Mining wage

Pay rise on the horizon for Albertans who work with people with disabilities

Several years ago, Leah McRorie was forced to quit her job to care for her daughter Taisa full time.

“She’s not able to access this world on her own,” McRorie said.

“It’s incredibly difficult. My mental health has suffered a lot and if I’m not well, my daughter is not well. We struggle every day,” she said.

Taisa, now 28, was born with cerebral palsy and needs round-the-clock assistance.

“So she would need help basically from the time she wakes up to the time she goes to bed with whatever she does in her day. Her days are like yours and mine, she just needs help. help to do whatever it takes to make it happen,” McRorie said.

At one point, Taisa had as many as 13 support staff.

Taisa McRorie was born with cerebral palsy and requires 24/7 assistance. (Supplied/Leah McRorie)

“We have staff coming and going and they often have different hours and so some staff are just personal care staff if you will, so someone will come in for a three hour shift where they will accompany Taisa to take a bath, change and ready to go to bed,” McRorie said.

“And the support staff are a shadow of them, they’re just supporting them to do the things that they choose to do in their day-to-day lives that they need help with, that we all do and take for granted. days,” she added.

Over the years, McRorie says fewer and fewer support staff were available to help people with disabilities like her daughter.

“They are leaving our area,” she said. “We are understaffed because people no longer want to work in a field where they are devalued and underpaid.

According to Alberta Council Disability Services, there is a 23% turnover rate in the profession, which has not increased since 2014.

“The salary just isn’t there, it’s not attractive, and so we’re concerned about the future of our industry,” said Dale Cena, program coordinator at the Calgary SCOPE Society.

“We are currently a workforce in crisis because people are leaving the sector. They can’t pay the bills anymore because of low wages and it affects vulnerable Albertans,” Cena said.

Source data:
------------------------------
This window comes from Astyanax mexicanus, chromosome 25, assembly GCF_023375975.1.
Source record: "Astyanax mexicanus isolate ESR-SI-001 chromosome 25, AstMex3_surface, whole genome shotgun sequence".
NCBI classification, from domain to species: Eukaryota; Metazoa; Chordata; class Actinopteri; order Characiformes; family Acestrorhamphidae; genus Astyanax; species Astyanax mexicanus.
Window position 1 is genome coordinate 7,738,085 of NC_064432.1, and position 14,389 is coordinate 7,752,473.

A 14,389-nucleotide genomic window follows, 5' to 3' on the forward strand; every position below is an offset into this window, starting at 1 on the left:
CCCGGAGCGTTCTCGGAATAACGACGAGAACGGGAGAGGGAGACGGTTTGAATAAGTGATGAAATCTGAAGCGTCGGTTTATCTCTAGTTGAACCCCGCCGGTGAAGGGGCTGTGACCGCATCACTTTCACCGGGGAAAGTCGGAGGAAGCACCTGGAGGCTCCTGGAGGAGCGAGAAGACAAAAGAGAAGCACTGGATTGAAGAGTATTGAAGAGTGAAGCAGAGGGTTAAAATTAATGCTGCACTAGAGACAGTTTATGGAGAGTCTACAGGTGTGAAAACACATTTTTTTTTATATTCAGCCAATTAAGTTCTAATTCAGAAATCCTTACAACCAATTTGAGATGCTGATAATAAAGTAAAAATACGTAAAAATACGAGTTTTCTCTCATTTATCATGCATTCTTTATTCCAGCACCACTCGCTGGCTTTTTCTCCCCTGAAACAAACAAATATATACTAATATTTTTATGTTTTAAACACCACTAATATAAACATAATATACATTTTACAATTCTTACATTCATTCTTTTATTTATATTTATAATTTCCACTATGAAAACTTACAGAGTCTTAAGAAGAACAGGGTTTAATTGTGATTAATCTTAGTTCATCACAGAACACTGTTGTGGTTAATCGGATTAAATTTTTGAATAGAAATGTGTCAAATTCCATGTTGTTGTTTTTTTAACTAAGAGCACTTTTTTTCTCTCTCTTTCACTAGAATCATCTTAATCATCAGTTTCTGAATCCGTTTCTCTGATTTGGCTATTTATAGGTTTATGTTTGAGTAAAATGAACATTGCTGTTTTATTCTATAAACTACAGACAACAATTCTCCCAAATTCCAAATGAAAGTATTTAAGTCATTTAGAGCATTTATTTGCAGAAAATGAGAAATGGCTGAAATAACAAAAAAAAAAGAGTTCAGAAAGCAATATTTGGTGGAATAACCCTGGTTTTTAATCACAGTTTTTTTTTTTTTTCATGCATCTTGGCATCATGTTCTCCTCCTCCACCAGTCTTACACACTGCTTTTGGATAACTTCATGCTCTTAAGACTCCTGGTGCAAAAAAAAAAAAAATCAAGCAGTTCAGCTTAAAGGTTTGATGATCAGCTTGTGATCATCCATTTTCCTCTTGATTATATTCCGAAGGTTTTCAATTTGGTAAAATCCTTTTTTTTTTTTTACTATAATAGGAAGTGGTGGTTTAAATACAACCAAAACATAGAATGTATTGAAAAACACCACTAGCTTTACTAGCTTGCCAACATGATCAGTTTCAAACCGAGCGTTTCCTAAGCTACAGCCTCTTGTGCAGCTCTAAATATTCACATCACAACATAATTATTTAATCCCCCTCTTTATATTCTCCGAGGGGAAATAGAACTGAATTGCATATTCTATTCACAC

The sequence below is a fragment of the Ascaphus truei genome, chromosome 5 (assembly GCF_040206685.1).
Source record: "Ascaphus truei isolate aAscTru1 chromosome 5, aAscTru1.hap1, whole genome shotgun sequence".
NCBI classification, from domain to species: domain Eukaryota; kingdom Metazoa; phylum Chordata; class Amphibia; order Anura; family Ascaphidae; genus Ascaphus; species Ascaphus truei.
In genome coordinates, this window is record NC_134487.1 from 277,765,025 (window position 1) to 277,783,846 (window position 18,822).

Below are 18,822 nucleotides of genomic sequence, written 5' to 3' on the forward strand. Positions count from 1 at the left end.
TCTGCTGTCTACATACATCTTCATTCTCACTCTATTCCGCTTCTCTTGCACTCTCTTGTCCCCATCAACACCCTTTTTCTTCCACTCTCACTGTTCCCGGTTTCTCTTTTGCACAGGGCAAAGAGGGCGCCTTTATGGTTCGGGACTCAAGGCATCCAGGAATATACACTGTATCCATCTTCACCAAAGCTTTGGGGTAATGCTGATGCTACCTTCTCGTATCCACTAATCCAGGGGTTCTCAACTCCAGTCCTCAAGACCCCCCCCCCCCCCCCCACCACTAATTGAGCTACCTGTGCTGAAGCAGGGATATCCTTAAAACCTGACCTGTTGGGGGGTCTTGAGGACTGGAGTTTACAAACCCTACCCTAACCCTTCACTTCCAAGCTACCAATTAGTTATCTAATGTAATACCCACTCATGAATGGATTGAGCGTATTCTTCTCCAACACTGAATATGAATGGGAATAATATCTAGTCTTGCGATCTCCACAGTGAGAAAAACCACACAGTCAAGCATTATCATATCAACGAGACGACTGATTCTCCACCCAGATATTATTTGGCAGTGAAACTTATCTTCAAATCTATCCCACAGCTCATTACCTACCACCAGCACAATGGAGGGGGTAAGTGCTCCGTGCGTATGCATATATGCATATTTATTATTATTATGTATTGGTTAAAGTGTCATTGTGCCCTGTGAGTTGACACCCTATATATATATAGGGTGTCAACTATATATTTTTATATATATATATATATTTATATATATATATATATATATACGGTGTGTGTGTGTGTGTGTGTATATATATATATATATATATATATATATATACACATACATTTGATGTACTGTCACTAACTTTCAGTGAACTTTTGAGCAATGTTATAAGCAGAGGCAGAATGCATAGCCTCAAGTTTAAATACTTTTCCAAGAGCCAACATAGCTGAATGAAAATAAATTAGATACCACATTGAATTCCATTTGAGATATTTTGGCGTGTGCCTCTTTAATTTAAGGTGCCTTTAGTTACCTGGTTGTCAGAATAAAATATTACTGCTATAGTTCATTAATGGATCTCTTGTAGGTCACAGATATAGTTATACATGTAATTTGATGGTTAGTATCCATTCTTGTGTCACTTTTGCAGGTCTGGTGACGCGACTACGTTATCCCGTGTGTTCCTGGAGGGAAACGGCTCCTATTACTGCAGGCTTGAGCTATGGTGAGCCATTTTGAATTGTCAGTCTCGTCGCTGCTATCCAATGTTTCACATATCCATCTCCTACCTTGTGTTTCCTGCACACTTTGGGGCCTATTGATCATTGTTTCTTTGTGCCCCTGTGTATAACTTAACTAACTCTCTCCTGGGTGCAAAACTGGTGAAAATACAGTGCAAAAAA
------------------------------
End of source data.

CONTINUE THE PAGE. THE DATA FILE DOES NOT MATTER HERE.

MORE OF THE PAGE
For those still in the profession, there is now hope. In a mandate letter sent by the new premier of Alberta to her office this week, Danielle Smith clearly underlined the need for funding in this sector.

“The government is listening,” said Jeremy Nixon, Alberta Minister of Seniors, Community and Social Services. “We understand the challenges families are facing right now and want to make sure we are working with these absolutely amazing service providers to increase the supports available to families.”

A group of workers started a petition asking the government for a 25 percent wage increase. “We need a raise that is liveable,” said Cena, one of the workers behind the petition.

The minister said his department was looking at salaries in other social service sectors that are higher than the disability sectors to help come up with a figure.

“We want to make sure it’s a competitive rate, a good rate, that rewards the incredible work they do,” Nixon said.

“It’s not just a salary challenge that these organizations are facing, it’s also an administrative challenge because we haven’t seen an increase in their funding for eight years, so we know inflation has increased. over eight years, we have also seen the minimum wage increase during this period which has created additional challenges,” he added.

“I’m thrilled there’s a raise coming for them,” said McRorie, who wept when she heard the government’s pledge for disabled workers her daughter desperately needs.

“They take care of us. They take care of the disabled people we love and it’s so hard that so many people don’t understand the value they bring.

With files from Jessica Robb of CTV News Edmonton